Edited on: March 7, 2012 11:15 pm
 

Injuries starting to build for the Maple Leafs

MapleLeafsBy: Adam Gretz

PITTSBURGH -- The Toronto Maple Leafs are losing ground in the playoff race, and they're also starting to lose bodies on the ice.

Just one night after losing forwards Joffrey Lupul and Colby Armstrong, Toronto lost two more players on Wednesday night in Pittsburgh when defenseman Cody Franson and forward Mike Brown went down on their first shifts of the night and did not return during a 3-2 loss to the Penguins, a game that saw the Maple Leafs blow a two-goal lead, losing for the 11th time in their past 13 games.

Franson did not return after getting hit in the eye with a stick, and Brown left with what was described as a lower body injury.

"We showed signs of enthusiasm and kind of stuck with our game plan," said Maple Leafs head coach Randy Carlyle, coaching his third game with the team after replacing Ron Wilson last week. "I thought we were better from a defensive standpoint in the critical areas. I thought our work ethic was stronger, but we ran out of bodies. We lost two bodies in the first ten minutes tonight and taxes it everybody else. Then it showed on some of the ... I would call them questionable decisions. When to pinch, when not to pinch, turnovers, position versus the regroup, all that kind of stuff. It's the little things that are costing us in these situations."

It wasn't hard to see how outmanned the Leafs were on Wednesday night, spending much of the night tied up in their own end of the ice. For the most part, goaltender Jonas Gustavsson did everything he could to keep his team in the game, only allowing two goals, one of which was deflected right in front of him on its way into the net, before giving up what can only be described as a soft goal to Pascal Dupuis early in the third period for the eventual game-winner.

Leafs captain Dion Phaneuf did not want to use the injuries, including the one to Lupul and Armstrong, as an excuse as it should give other players an opportunity to make an impact in the lineup.

"It's an opportunity for guys to step up," said Phaneuf. It gives guys a little more opportunity, but when you lose a guy like [Lupul] and you lose Army in the same game, and we lose two more guys tonight, guys have to step up. Injuries are a part of the game and you can't use it as an excuse.

"Guys have to adapt to it. Every team goes through injury problems. Look over there [at Pittsburgh]. They have one of the top players in the world, if not the top player out, and they're winning hockey games. You've got to adapt, you've got to have guys step up, and guys did step up, but we just made more mistakes than they did tonight."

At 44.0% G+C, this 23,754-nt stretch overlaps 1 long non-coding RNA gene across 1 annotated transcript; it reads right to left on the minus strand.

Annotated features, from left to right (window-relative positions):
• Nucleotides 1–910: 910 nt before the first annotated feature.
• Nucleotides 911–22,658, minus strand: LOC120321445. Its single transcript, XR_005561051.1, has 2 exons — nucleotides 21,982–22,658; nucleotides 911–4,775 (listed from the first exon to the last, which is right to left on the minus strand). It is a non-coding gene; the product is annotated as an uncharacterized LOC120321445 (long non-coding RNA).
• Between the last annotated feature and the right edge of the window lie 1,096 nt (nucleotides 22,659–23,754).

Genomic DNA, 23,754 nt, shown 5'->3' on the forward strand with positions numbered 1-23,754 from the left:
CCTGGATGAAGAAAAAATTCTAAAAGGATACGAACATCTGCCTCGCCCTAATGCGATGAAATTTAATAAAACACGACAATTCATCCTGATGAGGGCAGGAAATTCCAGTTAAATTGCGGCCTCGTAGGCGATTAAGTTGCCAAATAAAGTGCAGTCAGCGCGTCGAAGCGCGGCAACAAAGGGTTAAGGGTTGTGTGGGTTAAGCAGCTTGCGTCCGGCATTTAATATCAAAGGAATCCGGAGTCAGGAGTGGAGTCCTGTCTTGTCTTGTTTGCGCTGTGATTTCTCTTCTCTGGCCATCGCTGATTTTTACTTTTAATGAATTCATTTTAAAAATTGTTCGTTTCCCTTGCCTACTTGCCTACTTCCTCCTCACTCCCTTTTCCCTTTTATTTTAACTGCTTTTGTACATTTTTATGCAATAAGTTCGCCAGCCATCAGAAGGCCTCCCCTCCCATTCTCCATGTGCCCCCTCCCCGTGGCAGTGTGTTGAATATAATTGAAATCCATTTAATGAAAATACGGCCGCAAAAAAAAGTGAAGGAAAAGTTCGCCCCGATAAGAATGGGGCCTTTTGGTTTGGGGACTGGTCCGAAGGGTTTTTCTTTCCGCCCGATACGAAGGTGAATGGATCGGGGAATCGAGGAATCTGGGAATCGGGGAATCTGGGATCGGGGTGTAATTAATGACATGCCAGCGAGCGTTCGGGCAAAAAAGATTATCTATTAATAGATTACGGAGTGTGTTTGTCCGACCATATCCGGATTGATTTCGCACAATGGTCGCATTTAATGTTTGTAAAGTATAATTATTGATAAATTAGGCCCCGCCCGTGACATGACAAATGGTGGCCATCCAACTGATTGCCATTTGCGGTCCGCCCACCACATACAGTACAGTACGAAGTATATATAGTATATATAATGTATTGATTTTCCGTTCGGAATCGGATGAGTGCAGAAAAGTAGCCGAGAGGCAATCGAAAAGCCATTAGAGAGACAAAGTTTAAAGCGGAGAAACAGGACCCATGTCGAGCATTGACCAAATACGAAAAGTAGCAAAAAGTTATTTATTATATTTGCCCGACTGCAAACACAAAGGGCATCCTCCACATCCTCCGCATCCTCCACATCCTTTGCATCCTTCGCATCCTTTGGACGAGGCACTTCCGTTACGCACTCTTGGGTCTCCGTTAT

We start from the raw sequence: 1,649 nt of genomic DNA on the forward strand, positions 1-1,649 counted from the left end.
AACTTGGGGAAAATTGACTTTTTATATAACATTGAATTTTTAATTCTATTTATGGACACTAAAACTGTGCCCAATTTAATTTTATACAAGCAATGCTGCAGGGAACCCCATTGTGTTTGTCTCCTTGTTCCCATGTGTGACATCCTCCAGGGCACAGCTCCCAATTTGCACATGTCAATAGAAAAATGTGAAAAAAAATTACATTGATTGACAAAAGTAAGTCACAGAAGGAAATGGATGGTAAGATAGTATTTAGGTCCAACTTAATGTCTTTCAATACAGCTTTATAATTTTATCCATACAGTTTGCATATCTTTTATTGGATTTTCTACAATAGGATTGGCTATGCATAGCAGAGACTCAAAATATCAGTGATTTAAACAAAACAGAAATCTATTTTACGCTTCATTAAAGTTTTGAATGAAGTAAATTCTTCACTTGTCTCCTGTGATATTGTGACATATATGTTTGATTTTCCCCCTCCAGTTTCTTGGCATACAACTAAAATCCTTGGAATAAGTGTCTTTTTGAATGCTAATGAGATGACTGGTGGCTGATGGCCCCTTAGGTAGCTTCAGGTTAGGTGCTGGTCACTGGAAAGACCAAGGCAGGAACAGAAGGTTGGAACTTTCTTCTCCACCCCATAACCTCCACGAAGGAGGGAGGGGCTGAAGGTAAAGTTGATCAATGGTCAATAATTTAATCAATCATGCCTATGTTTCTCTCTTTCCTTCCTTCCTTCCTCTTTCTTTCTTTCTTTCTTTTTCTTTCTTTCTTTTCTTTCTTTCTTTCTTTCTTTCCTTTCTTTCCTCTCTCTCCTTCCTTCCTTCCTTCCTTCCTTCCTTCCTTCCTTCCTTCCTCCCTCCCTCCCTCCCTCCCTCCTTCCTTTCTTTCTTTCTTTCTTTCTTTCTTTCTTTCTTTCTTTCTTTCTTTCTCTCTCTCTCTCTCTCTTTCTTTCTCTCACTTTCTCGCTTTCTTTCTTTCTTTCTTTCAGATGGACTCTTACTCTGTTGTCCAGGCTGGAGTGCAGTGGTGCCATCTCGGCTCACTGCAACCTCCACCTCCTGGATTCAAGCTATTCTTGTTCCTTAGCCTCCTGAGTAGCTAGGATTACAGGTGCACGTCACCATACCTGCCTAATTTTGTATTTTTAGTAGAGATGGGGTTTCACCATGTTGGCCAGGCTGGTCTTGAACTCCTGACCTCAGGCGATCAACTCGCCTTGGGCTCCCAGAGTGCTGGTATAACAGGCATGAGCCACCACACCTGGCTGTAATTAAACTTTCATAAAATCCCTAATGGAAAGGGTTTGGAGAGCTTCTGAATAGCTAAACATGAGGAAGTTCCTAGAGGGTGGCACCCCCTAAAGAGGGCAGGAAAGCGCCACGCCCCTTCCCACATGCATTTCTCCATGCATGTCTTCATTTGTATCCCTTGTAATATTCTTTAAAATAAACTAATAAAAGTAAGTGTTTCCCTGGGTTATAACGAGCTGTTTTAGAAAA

For more hockey news, rumors and analysis, follow @EyeOnHockey and @agretz on Twitter and like us on Facebook.
Posted on: March 7, 2012 10:49 pm
 

Winners & Losers: Pominville keeps Sabres in race



By: Adam Gretz


There's always a winner and a loser in the NHL, and this is a new nightly look at some of the winners and losers in the biggest games and biggest situations across the league.

Winners

Buffalo Sabres: Thanks to Jason Pominville's overtime goal (as seen above) the Buffalo Sabres managed to gain a little more ground in the Eastern Conference playoff race on Wednesday night.

Their 3-2 win against the Carolina Hurricanes pulled them to within two points of a playoff spot in the East, and they've now won seven of their past nine games, with one of the losses coming in overtime (meaning they still gained a point in the standings). There isn't going to be much time to celebrate this one, however, as they have to get right back into it just 24 hours later when they visit the Boston Bruins.

The Sabres controlled much of the game and after falling behind 1-0 early in the first period, they stormed out in the second period and received a pair of goals from Thomas Vanek and Nathan Gerbe less than two minutes into the period.

Ryan Miller, one of the biggest reasons for the late season turnaround, stopped 22 of the 24 shots he faced.

[Related: Sabres 3, Hurricanes 2]

Brad Thiessen and the Penguins: Rookie goaltender Brad Thiessen was a surprise starter for the Penguins on Wednesday night and he ended up playing a heck of a game, stopping 22 of 24 shots and holding down the fort in Pittsburgh as his teammates erased a two-goal deficit to earn a 3-2, come-from-behind win against the Maple Leafs.

His biggest save of the night came late in the third period, with Toronto on a power play, when he slid across his goal crease and made a fantastic pad save on a Phil Kessel one-timer, preserving what was a one-goal lead for the Penguins one-goal.

The Penguins have only won five games that Marc-Andre Fleury did start this season, and two of them have gone to the rookie Thiessen, his only two starts of the year.